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recording a full choir

Discussion in 'Vocals' started by alphaex, Oct 24, 2004.

  1. alphaex

    alphaex Guest

    what do i need?

    i have a MD recorder which has 2 XLR outputs and a pair of AKG C1000s
     
  2. ghellquist

    ghellquist Member

    Hmm. Not quite easy to answer, seems to lack a bit of information.

    Anyway, let us step through it.

    1) The room
    Recording choirs takes its toll on rooms. A good sounding room will make a lot of difference.
    2) The choir
    Well, a good recording gives a faithful reproduction of the sound of the choir. Generally, recordings are not flattering.
    3) Experience
    You as recorder will have to learn by doing, so start early. Bring things along to rehearsals and do a lot of testing. Try every conceivable mic placement and learn what works best.
    4) Mics.
    You have two mics that can be used. They may not be the favourite choice for some people on the net, but they can certainly be used. Get them fresh batteries unless you have phantom feed.
    5) Stand
    Personally, I belive that the mics should go up in the air quite a bit. So get good a good stand, preferrably allowing you to get them something like 10 feet or higher up.
    6) Second stand or stereo bar
    You should try different mic placements. Some of these has been given names, such as AB or spaced pair, XY, ORTF and so on. You will get most flexibility if you have two similar high stands. If you want to try ORTF you might use one stand and a stereo bar instead.
    7) Cables from mic to preamp
    The cable should be a standard balanced mic cable. XLR contacts in both end. Try to get cables a little bit on the longer side, this will help when placing mics. I would say, around 30 feet is a good length. Balanced cables in general can be several hundred feet long without degrading the sound. Get decent quality from the beginning, but no need to get the really fancy stuff.
    8 ) Preamp
    The mic signal has to be amplified. You did not describe your MD recorder, but I am not sure there is a mic preamp inside it. If there is, then you could start out trying that. If you get an external mic preamp, get one with phantom power (no need for batteries in the mics). Avoid the budget priced mic pres with tubes in them, they are not targeted at this kind of usage. My recommendation (yes, I have tried it) is the M-Audio AudioBuddy, but there are probably quite a few more to choose from.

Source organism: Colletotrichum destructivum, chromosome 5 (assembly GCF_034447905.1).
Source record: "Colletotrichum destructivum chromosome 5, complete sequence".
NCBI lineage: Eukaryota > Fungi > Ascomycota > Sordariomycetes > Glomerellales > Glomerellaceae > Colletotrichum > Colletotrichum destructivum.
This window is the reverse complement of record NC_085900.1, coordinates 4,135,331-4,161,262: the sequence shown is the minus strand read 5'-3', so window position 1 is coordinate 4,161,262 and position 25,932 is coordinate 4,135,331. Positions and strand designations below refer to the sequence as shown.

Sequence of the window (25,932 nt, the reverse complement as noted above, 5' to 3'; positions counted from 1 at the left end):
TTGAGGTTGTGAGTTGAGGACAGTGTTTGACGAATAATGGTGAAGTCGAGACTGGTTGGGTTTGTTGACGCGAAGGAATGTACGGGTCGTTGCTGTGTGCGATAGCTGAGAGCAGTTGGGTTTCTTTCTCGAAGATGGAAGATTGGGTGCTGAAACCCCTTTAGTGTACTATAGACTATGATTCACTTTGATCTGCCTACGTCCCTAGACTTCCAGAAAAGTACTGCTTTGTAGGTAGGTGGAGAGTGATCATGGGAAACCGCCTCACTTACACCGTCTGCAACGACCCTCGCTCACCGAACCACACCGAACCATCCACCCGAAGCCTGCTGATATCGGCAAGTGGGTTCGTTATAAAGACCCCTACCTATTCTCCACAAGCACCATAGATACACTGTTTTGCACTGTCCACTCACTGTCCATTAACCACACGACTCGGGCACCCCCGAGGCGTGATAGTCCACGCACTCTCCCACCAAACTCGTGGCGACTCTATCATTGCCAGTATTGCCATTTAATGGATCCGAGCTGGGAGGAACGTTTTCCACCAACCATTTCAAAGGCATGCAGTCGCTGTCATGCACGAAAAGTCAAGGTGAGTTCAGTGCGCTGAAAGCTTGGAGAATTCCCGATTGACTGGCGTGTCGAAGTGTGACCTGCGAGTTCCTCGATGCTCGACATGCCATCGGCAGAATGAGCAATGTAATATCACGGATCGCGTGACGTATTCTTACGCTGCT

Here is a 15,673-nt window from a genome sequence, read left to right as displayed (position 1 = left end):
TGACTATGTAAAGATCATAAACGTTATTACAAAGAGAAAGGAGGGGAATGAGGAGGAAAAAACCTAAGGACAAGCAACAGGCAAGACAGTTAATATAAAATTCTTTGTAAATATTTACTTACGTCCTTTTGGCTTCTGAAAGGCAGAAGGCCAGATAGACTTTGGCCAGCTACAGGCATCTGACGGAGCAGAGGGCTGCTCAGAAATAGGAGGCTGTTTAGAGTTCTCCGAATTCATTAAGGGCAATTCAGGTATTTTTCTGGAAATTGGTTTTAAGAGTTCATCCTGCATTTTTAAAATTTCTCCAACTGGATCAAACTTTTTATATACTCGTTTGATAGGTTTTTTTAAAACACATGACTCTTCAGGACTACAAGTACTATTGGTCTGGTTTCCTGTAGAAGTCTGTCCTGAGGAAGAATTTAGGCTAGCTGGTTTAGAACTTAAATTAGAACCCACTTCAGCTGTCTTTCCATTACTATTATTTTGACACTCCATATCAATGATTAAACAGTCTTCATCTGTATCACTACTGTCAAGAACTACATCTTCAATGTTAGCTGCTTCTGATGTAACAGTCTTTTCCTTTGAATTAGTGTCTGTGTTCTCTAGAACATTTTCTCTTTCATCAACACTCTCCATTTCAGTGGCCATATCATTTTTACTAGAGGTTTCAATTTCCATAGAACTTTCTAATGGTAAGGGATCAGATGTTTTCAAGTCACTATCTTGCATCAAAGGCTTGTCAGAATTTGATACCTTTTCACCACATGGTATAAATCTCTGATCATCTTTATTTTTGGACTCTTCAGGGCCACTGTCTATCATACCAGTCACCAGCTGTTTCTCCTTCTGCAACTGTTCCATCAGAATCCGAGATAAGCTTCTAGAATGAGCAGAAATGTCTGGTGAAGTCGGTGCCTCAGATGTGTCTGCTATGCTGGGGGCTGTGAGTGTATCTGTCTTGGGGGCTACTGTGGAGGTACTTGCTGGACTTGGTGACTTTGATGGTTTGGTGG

9) Cable from preamp to MD
    You have to check the kind of contacts. Any decent music store will have cables with Tele TRS on one side and XLR on the other and so on. I think a good thing would be to bring along the MD manual to the store and show what you want.
    10 ) MD and lots of empty disc
    You already have that
    11) A long net cable
    I have been there, 30 feet away from the power outlet in the wall.
    12) Headset
    Get a good headset to listen to the recording in order to know when the mics are placed in a good place.


    Now for a starter do this.
    Connect up everything.
    Set the mics 6 feet in front of the choir, 6 feet or more up and 6 feet apart.
    Start the singing and record.
    Now move the mics and record again. Keep good notes of where the mic where. A good measurement tape is not bad to have along, together with a notebook and pencil. Take lots of notes.
    You should try moving the mics as high as they go, and perhaps all the way down to floor level. Move them further apart and real close together. Look up the XY and ORTF techniques on the net and try them out as well. Move the mics closer to the choir and further back. To really get the sound you want, it might be necessary to move the members of the mic around a bit. Perhaps the tenors are to weak, why not test placing them in first row.

    There really is no substitute to experience when it comes to mic placement, so do all the mistakes early on. Learn to listen to the results with analytical ears.

    Bring the MD-s home and run them in your home stereo and scrutinize which of the recordings sounds best. Remember checking the notes of placement.

    Now, all of this might sound complicated. But for first try, simply put the mics up and see what happens.

    If you get bitten by the recording bug you will then start recording just about anything. You will also start the never-ending search for the perfect equipment. After a while you will neither think that the mics or the MD are good enough, and then starts the search and testing phase. But to my experience, what you learn on the way will always stay useful.

    Happy recordings

    Gunnar
     

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